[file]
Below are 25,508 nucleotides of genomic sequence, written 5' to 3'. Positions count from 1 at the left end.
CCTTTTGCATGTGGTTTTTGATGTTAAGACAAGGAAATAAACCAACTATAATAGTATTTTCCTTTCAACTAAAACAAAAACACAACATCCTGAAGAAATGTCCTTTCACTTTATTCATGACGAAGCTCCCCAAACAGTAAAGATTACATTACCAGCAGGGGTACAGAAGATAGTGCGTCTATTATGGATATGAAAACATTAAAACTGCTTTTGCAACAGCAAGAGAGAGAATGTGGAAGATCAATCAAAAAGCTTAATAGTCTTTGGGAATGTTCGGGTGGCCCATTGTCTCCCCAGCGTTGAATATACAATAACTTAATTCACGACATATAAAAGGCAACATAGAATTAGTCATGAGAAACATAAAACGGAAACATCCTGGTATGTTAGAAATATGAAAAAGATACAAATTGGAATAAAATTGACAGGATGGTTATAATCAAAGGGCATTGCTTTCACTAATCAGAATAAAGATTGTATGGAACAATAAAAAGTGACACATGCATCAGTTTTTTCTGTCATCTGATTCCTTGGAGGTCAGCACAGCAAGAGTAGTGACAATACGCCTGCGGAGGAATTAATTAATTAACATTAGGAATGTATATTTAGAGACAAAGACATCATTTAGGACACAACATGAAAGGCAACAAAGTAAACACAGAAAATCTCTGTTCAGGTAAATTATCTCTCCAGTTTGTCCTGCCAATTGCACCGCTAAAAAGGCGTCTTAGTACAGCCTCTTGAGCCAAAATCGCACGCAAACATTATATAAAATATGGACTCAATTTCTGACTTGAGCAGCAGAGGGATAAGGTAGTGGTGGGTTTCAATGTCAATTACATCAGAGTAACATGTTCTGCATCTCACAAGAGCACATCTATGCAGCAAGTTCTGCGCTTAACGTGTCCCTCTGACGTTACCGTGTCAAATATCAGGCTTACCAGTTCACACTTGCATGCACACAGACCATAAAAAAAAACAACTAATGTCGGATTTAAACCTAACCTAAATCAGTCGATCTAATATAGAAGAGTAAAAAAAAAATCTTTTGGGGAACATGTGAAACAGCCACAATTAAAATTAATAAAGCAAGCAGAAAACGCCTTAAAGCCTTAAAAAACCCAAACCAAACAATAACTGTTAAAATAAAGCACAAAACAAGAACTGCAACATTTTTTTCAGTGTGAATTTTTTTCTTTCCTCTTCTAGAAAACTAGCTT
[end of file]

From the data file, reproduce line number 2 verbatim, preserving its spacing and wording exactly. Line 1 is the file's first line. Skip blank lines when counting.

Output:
CCTTTTGCATGTGGTTTTTGATGTTAAGACAAGGAAATAAACCAACTATAATAGTATTTTCCTTTCAACTAAAACAAAAACACAACATCCTGAAGAAATGTCCTTTCACTTTATTCATGACGAAGCTCCCCAAACAGTAAAGATTACATTACCAGCAGGGGTACAGAAGATAGTGCGTCTATTATGGATATGAAAACATTAAAACTGCTTTTGCAACAGCAAGAGAGAGAATGTGGAAGATCAATCAAAAAGCTTAATAGTCTTTGGGAATGTTCGGGTGGCCCATTGTCTCCCCAGCGTTGAATATACAATAACTTAATTCACGACATATAAAAGGCAACATAGAATTAGTCATGAGAAACATAAAACGGAAACATCCTGGTATGTTAGAAATATGAAAAAGATACAAATTGGAATAAAATTGACAGGATGGTTATAATCAAAGGGCATTGCTTTCACTAATCAGAATAAAGATTGTATGGAACAATAAAAAGTGACACATGCATCAGTTTTTTCTGTCATCTGATTCCTTGGAGGTCAGCACAGCAAGAGTAGTGACAATACGCCTGCGGAGGAATTAATTAATTAACATTAGGAATGTATATTTAGAGACAAAGACATCATTTAGGACACAACATGAAAGGCAACAAAGTAAACACAGAAAATCTCTGTTCAGGTAAATTATCTCTCCAGTTTGTCCTGCCAATTGCACCGCTAAAAAGGCGTCTTAGTACAGCCTCTTGAGCCAAAATCGCACGCAAACATTATATAAAATATGGACTCAATTTCTGACTTGAGCAGCAGAGGGATAAGGTAGTGGTGGGTTTCAATGTCAATTACATCAGAGTAACATGTTCTGCATCTCACAAGAGCACATCTATGCAGCAAGTTCTGCGCTTAACGTGTCCCTCTGACGTTACCGTGTCAAATATCAGGCTTACCAGTTCACACTTGCATGCACACAGACCATAAAAAAAAACAACTAATGTCGGATTTAAACCTAACCTAAATCAGTCGATCTAATATAGAAGAGTAAAAAAAAAATCTTTTGGGGAACATGTGAAACAGCCACAATTAAAATTAATAAAGCAAGCAGAAAACGCCTTAAAGCCTTAAAAAACCCAAACCAAACAATAACTGTTAAAATAAAGCACAAAACAAGAACTGCAACATTTTTTTCAGTGTGAATTTTTTTCTTTCCTCTTCTAGAAAACTAGCTT